I was hoping we’d hear from Don Melton on the idea that Safari is the new IE and he didn’t disappoint. For those that don’t know Don is the man that started the WebKit and Safari projects at Apple. He’s also a former Netscape developer so he’s been around the web and web browsers for a very long time. If you have some time go listen to Debug 69, it’s a bit explicit, Don like to drop the F-bomb, but it’s also very informative.

Two things stood out about how the Safari team approaches development of new things. They really care about security and battery life, since mobile is now king. It’s apparent they introduce features quite a bit more slowly than Google. That fact goes a long way to explaining why Google forked WebKit to create the Blink project. They wanted to move faster and felt held back by Apple’s WebKit team.

UPDATE: 7/25/2015 – I sent a link to Mr. Melton via Twitter and he graciously took the time to come read this post, which I really appreciate. Afterward he provided some excellent feedback. Here’s a correction to the statement above:

Something I’ve been an advocate for is the implementation of the ECMA CLI in all web browsers. It was interesting to hear Don talk about the idea of Web Assembly, which is the new push to make languages that convert down to JavaScript so you can write in multiple languages on the web (which is why I’m a fan of a CLI implementation, we could have C# on in the browser, nifty.) Don’s take made me reevaluate my position. Why not let websites be websites and let applications be applications? Both need HTTP and the web. I’m a fan of web services and that is definitely the new backbone of any application development today. A lot of applications, be it in the browser, or native, depend on web services to do their job. The application I work on daily is no exception. At Agrian we have a web application and a native iOS App backed by a web service. The native application was created because Agrian wanted to create the best user experience they possibly could, not to mention provide a great offline experience. Our application is used by farmers that are often out in the country side, and often without connectivity. Changes are cached and synchronized when the farmer has a connection. It provides a good experience all thanks to the ability to save while offline and push changes to our web service when the time is right. Wow, sorry, went off the rails there.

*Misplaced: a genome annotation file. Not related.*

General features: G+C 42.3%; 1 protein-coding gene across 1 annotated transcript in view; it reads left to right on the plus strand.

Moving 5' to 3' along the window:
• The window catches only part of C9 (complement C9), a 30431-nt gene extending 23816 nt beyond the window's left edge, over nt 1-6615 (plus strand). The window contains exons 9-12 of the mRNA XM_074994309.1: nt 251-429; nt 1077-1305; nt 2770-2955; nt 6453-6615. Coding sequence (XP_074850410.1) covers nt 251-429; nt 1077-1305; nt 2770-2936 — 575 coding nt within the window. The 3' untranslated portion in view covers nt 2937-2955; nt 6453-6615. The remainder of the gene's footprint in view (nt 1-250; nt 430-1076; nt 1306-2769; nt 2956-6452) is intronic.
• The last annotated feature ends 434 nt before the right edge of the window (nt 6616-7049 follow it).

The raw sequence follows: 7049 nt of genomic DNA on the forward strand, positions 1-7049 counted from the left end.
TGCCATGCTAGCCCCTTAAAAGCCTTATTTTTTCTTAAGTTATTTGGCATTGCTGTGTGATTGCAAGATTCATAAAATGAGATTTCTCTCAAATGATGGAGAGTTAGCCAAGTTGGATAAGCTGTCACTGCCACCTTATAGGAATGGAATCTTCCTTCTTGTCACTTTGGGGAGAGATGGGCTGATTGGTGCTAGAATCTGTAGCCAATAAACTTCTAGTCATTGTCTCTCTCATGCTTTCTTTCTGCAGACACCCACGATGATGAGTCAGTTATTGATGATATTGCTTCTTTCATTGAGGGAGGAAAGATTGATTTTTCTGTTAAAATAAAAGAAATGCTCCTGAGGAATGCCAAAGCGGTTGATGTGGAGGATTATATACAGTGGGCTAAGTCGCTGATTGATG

The point is, I’m not sure making the web browser do everything you can do on the desktop is the right thing to do. Let the web be the web. If you want to do a native application embrace the platform and do the best possible job you can for your users. This holds true for Android or iOS. Both provide great SDK’s built to take full advantage of the platform.

Go forth and create.